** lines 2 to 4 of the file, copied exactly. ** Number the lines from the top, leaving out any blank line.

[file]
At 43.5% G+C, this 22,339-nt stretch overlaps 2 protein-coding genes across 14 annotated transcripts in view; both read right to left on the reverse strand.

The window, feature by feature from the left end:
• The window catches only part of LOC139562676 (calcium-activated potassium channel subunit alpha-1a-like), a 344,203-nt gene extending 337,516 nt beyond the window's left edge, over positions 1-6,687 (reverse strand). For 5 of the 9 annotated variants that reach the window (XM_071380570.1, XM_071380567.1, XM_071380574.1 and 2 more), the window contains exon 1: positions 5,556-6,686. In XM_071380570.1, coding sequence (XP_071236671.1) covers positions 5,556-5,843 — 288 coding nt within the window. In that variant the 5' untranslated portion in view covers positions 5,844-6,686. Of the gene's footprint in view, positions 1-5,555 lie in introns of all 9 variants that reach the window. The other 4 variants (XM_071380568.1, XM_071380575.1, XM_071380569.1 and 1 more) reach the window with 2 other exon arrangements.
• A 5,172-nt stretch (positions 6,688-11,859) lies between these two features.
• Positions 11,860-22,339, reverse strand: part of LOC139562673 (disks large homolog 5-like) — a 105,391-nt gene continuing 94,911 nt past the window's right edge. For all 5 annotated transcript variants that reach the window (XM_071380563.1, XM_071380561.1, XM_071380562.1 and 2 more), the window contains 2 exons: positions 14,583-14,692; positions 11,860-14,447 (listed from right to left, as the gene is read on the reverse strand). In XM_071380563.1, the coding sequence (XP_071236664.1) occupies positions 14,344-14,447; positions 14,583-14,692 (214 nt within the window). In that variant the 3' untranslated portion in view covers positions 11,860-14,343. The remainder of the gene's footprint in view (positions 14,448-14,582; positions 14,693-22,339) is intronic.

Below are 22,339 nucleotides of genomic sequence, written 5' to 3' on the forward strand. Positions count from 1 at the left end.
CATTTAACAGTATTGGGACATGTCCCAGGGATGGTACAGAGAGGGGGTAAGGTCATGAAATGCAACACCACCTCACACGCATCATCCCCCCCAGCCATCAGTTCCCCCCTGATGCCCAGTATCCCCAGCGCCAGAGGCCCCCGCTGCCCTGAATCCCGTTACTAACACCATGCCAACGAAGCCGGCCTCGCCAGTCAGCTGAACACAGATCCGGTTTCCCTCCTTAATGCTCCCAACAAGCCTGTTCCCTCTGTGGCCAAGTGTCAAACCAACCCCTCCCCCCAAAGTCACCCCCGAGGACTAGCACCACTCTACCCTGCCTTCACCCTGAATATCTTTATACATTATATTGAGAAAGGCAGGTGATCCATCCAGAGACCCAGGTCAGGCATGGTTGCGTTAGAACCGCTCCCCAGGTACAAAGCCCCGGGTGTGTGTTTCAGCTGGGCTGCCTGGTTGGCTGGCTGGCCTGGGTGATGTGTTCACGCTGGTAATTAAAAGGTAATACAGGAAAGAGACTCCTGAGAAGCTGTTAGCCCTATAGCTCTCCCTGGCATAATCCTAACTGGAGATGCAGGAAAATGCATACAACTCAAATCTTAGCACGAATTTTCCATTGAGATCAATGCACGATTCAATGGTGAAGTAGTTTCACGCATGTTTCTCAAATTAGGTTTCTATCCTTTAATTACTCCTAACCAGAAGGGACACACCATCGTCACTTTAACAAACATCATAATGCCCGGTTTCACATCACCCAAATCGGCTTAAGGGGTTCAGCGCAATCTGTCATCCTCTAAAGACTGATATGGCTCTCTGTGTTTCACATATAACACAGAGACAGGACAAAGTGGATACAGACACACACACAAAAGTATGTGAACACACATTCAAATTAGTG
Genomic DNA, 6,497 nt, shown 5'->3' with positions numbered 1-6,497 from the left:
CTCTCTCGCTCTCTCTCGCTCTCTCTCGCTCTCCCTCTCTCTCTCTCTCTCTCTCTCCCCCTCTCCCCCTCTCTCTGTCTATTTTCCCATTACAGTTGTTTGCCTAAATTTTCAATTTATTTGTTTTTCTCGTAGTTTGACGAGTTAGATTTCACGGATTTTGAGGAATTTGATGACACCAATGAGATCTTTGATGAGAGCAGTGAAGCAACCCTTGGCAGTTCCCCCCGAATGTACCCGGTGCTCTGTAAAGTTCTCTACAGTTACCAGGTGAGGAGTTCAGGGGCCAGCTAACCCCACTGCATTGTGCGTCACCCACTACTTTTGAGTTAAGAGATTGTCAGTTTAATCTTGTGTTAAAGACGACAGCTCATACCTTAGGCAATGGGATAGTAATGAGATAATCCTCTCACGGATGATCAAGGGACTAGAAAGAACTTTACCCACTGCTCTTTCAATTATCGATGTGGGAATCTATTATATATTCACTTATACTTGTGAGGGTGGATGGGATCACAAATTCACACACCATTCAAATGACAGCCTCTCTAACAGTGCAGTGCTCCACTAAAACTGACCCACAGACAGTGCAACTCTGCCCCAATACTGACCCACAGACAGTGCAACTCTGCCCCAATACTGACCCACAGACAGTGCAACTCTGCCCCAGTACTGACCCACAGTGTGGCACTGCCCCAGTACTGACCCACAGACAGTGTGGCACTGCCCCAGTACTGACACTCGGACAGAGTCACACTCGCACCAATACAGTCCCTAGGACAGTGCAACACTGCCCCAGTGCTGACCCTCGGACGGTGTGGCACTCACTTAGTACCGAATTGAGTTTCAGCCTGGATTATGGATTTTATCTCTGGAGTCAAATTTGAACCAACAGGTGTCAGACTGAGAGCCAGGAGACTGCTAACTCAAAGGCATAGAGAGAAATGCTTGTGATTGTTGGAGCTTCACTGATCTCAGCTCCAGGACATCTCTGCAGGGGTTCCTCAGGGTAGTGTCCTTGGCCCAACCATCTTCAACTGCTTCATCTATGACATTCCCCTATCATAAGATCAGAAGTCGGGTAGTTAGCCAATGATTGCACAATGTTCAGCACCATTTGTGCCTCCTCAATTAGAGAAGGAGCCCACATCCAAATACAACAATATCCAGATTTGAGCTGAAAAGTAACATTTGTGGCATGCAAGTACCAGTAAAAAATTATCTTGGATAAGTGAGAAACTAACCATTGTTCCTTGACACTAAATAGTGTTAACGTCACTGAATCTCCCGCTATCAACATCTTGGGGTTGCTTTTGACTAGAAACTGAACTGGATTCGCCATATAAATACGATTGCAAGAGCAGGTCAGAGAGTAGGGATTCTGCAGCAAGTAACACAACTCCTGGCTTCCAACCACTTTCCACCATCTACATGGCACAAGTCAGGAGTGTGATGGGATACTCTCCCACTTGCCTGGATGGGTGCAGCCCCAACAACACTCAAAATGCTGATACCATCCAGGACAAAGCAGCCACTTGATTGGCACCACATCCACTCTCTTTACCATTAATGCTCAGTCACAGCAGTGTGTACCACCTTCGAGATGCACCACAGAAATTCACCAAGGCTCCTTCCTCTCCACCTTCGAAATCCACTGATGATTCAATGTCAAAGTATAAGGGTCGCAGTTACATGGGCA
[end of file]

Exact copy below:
The window, feature by feature from the left end:
• The window catches only part of LOC139562676 (calcium-activated potassium channel subunit alpha-1a-like), a 344,203-nt gene extending 337,516 nt beyond the window's left edge, over positions 1-6,687 (reverse strand). For 5 of the 9 annotated variants that reach the window (XM_071380570.1, XM_071380567.1, XM_071380574.1 and 2 more), the window contains exon 1: positions 5,556-6,686. In XM_071380570.1, coding sequence (XP_071236671.1) covers positions 5,556-5,843 — 288 coding nt within the window. In that variant the 5' untranslated portion in view covers positions 5,844-6,686. Of the gene's footprint in view, positions 1-5,555 lie in introns of all 9 variants that reach the window. The other 4 variants (XM_071380568.1, XM_071380575.1, XM_071380569.1 and 1 more) reach the window with 2 other exon arrangements.
• A 5,172-nt stretch (positions 6,688-11,859) lies between these two features.